“Get out of your chair, be seen, to catch recruiters’ eye” (USA Today article)Posted by The Agency on 2-3-2014 in Agency Press | 0 comments
The USA Today interviews The Agency’s Kim First on how to attract attention from a recruiter:
Source: USA Today, Andrea Kay, Gannett
While you’re sitting in front of your computer sending off your resume in response to ads — and likely not getting the time of day in return — employers are on the prowl for people who are out and about, staying up to date in their field, showing initiative and making it easy for them to find the best and the brightest
Take a look at how one search firm, The Agency Worldwide that specializes in jobs in life sciences, finds the best people.
Although half of its work entails recruiting physicians to develop new drug therapies to treat diseases like cancer and diabetes, recruiters also look for executives and directors in research and development, quality and marketing for biopharmaceutical firms as well as for medical device manufacturers and pharmacy benefit firms.
Don’t be chained to your desk. Get out to meetings and conferences to show recruiters your savvy.
They might be searching for someone to work in regulatory affairs and advertising labeling who also handles social media. Or they could be on the hunt for someone to manage a team of doctors developing innovative treatments for lymphoma. Or they might be in need of the perfect person to oversee global systems and processes for research and development activities.
How does Chief Executive Kim First find these folks? She and her team get out of the office often.
“We attend all types of meetings from the large, international, related medical meetings like the American Society of Clinical Oncology and American Diabetes Association to specialized meetings like the Food and Drug Law Institute,” she says. They do a lot of listening. They attend breakout sessions at these meetings where they observe potential candidates for “leadership attributes from communication style (and) ability to engage a group, to presentation style and cultural fit,” First says. “We also hang out at the poster sessions to meet the scientists first hand who are presenting their current work to a group of peers and thought leaders,” she says.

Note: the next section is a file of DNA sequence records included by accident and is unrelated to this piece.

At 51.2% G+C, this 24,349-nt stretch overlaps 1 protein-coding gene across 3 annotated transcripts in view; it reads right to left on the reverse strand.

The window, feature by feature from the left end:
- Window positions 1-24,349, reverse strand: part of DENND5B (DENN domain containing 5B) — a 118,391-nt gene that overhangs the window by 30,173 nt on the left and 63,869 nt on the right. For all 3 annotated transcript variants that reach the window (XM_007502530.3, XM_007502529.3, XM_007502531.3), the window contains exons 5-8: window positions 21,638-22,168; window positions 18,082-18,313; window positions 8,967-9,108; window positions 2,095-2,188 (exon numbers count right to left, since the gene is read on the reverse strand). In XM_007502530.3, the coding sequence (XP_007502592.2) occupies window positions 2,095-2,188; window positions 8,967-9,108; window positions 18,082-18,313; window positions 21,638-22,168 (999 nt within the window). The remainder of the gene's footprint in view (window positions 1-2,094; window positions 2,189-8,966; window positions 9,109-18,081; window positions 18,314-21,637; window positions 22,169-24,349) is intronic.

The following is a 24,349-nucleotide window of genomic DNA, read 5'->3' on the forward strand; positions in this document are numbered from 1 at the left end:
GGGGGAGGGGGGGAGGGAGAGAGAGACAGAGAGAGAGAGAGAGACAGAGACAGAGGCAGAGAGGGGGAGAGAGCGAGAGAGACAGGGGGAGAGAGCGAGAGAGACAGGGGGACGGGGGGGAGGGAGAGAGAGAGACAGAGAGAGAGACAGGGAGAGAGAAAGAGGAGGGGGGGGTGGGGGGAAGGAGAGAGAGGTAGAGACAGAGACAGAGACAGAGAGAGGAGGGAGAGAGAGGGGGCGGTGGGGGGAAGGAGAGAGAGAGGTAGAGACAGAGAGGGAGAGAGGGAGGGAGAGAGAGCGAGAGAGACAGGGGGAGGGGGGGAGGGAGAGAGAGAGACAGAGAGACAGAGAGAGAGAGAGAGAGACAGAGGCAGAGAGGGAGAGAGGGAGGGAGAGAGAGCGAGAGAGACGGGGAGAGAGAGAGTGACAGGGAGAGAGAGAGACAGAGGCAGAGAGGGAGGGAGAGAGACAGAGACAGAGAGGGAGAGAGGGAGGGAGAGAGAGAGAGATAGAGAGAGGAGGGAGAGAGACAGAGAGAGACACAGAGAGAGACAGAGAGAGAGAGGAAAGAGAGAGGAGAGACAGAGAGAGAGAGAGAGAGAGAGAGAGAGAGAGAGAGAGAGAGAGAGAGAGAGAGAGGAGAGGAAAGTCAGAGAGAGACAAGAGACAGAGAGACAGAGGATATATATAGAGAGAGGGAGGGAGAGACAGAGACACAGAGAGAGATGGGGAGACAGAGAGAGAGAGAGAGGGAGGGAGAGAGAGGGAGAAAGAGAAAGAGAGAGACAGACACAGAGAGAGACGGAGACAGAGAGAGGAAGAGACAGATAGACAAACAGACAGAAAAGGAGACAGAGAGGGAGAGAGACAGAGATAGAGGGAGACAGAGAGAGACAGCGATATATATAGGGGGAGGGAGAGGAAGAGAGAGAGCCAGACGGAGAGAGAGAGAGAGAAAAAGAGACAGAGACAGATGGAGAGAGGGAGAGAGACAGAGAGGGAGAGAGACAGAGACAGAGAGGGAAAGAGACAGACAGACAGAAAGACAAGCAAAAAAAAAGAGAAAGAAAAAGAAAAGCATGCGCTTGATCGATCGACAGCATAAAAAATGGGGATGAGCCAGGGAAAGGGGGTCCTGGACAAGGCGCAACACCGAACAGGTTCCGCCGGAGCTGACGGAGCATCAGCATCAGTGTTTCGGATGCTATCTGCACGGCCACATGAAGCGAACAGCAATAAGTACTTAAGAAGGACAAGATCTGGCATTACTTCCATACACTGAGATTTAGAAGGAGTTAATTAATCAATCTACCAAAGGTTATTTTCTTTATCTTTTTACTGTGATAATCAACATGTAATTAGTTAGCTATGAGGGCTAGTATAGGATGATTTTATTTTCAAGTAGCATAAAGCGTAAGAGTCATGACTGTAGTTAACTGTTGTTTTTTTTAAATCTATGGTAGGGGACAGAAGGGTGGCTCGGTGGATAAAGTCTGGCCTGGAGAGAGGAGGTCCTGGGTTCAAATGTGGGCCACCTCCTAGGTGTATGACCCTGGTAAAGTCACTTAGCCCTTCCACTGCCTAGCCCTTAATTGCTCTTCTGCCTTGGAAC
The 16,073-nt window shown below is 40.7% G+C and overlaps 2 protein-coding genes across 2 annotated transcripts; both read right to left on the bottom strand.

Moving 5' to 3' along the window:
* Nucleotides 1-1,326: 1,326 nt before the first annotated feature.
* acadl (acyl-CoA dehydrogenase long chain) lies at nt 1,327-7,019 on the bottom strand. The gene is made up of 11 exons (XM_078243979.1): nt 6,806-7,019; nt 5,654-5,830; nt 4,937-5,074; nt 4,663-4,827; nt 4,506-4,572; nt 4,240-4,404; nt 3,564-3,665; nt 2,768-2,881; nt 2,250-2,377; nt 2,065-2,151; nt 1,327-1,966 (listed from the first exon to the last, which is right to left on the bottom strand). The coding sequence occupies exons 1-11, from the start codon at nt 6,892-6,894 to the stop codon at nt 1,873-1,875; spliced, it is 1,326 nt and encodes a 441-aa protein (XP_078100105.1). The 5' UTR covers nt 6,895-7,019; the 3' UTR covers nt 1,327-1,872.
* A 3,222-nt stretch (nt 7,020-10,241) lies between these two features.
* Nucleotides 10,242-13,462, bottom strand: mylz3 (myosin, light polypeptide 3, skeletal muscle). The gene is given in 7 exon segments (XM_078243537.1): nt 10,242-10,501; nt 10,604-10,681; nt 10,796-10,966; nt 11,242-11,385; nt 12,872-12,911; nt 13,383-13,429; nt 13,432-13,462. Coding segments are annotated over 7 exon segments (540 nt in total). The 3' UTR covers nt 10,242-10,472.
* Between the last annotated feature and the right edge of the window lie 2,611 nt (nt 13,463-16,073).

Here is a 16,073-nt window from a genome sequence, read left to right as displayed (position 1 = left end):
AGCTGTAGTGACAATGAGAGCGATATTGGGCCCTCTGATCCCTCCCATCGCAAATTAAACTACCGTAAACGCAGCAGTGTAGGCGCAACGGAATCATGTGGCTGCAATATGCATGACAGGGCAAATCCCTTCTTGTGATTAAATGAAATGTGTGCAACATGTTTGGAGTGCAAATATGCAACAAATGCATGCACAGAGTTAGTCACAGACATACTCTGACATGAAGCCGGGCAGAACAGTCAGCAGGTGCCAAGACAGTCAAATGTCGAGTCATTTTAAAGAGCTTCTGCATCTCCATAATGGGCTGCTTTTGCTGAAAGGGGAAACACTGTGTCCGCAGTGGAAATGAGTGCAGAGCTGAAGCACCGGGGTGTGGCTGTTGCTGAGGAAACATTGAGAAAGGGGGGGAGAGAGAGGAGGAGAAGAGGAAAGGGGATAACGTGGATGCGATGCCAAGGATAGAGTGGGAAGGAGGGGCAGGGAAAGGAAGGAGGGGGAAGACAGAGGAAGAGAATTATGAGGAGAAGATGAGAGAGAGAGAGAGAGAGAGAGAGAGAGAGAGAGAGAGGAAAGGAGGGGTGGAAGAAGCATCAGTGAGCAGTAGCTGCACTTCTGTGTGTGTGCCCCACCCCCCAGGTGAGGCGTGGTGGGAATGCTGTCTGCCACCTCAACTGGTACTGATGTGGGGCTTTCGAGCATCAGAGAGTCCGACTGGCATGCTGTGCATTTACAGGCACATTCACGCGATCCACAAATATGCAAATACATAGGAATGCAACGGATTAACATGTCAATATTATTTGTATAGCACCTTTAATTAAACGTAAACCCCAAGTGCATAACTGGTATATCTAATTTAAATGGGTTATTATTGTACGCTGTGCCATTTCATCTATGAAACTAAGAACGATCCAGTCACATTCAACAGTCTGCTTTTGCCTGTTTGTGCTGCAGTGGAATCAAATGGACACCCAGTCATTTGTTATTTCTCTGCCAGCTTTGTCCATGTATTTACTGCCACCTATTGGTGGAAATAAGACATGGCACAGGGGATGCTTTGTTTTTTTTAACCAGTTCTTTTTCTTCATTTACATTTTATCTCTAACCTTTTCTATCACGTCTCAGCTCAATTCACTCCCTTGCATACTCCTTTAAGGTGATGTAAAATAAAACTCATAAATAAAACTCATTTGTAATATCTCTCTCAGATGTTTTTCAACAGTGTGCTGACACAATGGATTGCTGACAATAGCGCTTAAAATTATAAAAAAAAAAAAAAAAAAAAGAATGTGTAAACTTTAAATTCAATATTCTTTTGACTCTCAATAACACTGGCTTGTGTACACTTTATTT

They build relationships so that when they have positions to fill, they can come back to a person and say,
“Hi, we met last year when you were presenting at the CAN (Cancer Action Network) meeting. I’d love to catch up. …”
First likens her approach to being a scout of athletes where you “start following someone’s growth and successes early on and develop a relationship years before they are ready to be drafted.”
They check back with potential “players” every four to six months. They also review publications and press announcements to track down candidates. And they “cross reference through social media avenues.”
All recruiting is done through personal interaction and targeted search efforts.
“We don’t post positions and wait for individuals to respond,” she says.
You may not be looking in this particular field. But no matter what your industry, it does you good to get out more and be seen and heard by those on the prowl for the best in your line of work.
Think about where people you want to connect with hang out:
• What professional organizations do they belong to?
• What conferences do they attend?
• What journals do they read?
• What LinkedIn groups do they belong to where you can join the conversation and build your reputation and relationships?
A colleague of mine told me about an out-of-work chief information officer who’s “having great success getting into companies through side doors rather than, as he calls it, ‘throwing the resume over the wall’ in response to an ad.”
When he discovers an opening, he uses LinkedIn to find someone he knows who knows someone at that company, gets a referral to a top exec and contacts that person directly. If he does submit an application, he gets a contact to reach out to the company and recommend him.
Even if you’re not job hunting, make yourself interesting enough for others to want to follow you. When the time comes, you might just be one of those that someone like First will want to draft for her team.
Career consultant Andrea Kay is the author of “Life’s a Bitch and Then You Change Careers: 9 steps to get out of your funk and on to your future.” Click here for an index of At Work columns. Send questions to her at 2692 Madison Road, #133, Cincinnati, Ohio 45208; www.andreakay.com or www.lifesabitchchangecareers.com. E-mail her at: email@example.com.
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